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      How to create a daily routine that sticks.

      routine that sticks | kourtney thomas fitness life coach denver

      Back in November, I realized I needed to make a big change in how I was approaching my day. I decided that meant I was going to have to create a routine. More specifically, and more than slightly repellent for me, a morning routine.

      You see, I am not – NOT – a morning person.

      As a function of that, I’m also NOT a morning routine person. I don’t love getting up early, unless I have a reason to do it. I like a very natural day, and the ability to flow with that natural rhythm from day to day, week to week. And at times, I’m able to approach my day in that way, achieve this natural rhythm. The pandemic, however, quashed that ability slowly but surely.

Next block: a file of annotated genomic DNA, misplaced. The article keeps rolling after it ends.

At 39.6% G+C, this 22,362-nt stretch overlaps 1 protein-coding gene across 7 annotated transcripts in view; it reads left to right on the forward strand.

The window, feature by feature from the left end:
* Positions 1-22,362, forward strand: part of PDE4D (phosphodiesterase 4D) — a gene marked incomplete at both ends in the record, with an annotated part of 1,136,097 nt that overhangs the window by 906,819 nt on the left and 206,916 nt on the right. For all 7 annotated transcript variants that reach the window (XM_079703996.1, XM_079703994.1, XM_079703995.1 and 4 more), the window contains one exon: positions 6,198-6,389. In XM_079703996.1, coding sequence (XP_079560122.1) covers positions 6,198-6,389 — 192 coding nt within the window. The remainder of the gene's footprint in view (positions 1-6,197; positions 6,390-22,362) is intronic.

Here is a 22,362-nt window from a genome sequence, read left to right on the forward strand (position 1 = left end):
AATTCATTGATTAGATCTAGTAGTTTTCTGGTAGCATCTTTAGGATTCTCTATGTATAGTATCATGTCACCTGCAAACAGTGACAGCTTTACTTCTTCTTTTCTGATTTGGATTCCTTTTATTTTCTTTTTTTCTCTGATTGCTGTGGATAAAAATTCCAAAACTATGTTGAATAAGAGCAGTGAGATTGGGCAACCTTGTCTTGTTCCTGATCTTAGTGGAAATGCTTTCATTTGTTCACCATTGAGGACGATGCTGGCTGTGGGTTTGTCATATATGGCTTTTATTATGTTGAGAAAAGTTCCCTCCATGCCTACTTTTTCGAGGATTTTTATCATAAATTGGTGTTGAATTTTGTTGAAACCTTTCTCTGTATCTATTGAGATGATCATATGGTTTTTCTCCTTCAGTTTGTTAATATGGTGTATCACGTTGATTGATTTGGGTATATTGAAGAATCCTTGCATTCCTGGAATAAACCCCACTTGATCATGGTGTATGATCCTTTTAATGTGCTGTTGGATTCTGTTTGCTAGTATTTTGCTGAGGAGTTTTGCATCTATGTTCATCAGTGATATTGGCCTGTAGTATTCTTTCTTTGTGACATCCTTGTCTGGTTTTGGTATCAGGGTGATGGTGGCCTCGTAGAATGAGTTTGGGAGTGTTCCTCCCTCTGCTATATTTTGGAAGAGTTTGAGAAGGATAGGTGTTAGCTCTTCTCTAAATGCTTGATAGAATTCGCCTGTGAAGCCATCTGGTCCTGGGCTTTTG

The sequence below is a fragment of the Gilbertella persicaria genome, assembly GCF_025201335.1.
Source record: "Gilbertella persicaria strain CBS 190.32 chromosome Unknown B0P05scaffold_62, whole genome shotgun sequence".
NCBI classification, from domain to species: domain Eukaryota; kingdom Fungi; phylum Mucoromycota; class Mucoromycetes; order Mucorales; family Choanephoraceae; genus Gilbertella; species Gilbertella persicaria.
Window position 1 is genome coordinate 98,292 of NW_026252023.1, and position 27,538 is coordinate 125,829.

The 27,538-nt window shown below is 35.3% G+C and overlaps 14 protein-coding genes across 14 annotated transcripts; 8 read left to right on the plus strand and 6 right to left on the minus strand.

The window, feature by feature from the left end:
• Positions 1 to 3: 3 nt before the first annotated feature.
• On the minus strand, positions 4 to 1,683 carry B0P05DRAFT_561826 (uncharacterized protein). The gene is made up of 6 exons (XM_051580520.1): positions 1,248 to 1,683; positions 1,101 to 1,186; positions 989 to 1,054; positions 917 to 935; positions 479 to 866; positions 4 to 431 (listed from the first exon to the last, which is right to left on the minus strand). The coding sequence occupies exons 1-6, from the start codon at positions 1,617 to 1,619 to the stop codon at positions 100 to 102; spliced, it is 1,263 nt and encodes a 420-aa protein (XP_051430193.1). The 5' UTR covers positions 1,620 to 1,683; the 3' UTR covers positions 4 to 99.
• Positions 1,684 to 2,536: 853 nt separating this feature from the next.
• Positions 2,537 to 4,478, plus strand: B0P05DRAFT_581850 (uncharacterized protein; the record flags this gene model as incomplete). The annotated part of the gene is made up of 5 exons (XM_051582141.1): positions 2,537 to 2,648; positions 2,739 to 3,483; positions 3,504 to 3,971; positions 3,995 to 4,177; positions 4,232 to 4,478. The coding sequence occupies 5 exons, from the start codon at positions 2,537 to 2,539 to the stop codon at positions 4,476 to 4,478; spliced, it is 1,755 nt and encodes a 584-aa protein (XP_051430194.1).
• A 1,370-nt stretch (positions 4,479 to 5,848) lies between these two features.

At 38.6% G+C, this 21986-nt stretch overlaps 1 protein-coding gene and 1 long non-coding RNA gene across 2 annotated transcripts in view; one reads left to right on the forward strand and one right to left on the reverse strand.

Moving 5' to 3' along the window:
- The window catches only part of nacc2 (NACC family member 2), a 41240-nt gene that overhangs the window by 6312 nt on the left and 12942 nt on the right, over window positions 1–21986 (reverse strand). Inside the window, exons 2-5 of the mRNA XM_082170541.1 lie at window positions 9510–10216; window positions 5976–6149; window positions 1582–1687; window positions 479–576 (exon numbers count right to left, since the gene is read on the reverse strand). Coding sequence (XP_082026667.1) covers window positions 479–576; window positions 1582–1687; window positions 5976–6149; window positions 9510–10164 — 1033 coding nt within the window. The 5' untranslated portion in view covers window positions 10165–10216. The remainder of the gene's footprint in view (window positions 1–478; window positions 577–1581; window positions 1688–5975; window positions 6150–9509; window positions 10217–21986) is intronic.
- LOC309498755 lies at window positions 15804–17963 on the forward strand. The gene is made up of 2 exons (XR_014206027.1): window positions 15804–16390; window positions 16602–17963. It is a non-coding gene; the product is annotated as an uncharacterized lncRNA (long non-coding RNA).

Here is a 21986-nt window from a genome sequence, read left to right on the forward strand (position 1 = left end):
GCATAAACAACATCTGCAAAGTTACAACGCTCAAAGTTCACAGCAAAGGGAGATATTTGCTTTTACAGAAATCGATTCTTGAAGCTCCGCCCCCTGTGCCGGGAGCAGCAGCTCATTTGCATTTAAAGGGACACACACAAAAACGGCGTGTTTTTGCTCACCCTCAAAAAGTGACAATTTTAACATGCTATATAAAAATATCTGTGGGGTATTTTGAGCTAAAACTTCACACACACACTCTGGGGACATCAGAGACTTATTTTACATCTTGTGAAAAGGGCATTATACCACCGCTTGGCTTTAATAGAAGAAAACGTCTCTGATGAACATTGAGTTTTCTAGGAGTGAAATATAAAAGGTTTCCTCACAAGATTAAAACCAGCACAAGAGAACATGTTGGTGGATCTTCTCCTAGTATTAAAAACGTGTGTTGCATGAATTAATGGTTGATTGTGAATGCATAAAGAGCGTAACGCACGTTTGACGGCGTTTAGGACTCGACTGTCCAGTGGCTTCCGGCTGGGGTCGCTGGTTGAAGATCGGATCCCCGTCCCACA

Through the Spring and Summer, I was able to work and live in flow. Wake up at a reasonable time, eat breakfast, probably drive to a park or trail and take a walk, work about half a day in the afternoon, work out in the late afternoon before dinner. But as the weather got cooler, and I started to get a bit busier, this nice flow turned into rolling out of bed, heading directly to my desk in my PJs to work, not really being too productive, and then scrambling at the end of the day, pushing my workout later and later, which pushed into my evening time with my husband.

      And while I’m totally great with working in PJs and living in flow, this version of it was not a good fit for me long term. Over time, I just generally started to feel worse – physically, mentally, and emotionally. Habits I didn’t like for myself crept in, and I just wasn’t taking care of myself to the level that I know I want to do. So, almost overnight, I made a plan.